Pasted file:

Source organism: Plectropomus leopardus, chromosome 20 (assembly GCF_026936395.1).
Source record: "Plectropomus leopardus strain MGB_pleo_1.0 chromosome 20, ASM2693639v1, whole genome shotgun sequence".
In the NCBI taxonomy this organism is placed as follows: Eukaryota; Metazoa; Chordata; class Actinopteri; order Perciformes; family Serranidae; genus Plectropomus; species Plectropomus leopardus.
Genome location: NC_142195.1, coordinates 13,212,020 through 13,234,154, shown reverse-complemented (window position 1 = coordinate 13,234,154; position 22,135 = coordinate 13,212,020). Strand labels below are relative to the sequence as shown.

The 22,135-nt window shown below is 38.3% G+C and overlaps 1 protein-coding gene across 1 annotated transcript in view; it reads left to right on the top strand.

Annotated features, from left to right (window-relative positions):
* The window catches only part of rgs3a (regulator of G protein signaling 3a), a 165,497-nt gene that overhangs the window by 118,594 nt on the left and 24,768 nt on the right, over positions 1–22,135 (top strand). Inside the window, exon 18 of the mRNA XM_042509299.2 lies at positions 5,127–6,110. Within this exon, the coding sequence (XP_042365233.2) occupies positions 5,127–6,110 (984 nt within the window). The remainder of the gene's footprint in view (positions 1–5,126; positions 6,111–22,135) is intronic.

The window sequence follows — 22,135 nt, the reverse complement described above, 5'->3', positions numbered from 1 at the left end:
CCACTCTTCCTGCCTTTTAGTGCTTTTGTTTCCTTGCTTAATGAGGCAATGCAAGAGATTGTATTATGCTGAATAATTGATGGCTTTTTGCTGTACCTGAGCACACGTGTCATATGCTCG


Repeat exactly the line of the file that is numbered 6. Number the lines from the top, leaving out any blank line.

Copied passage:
Annotated features, from left to right (window-relative positions):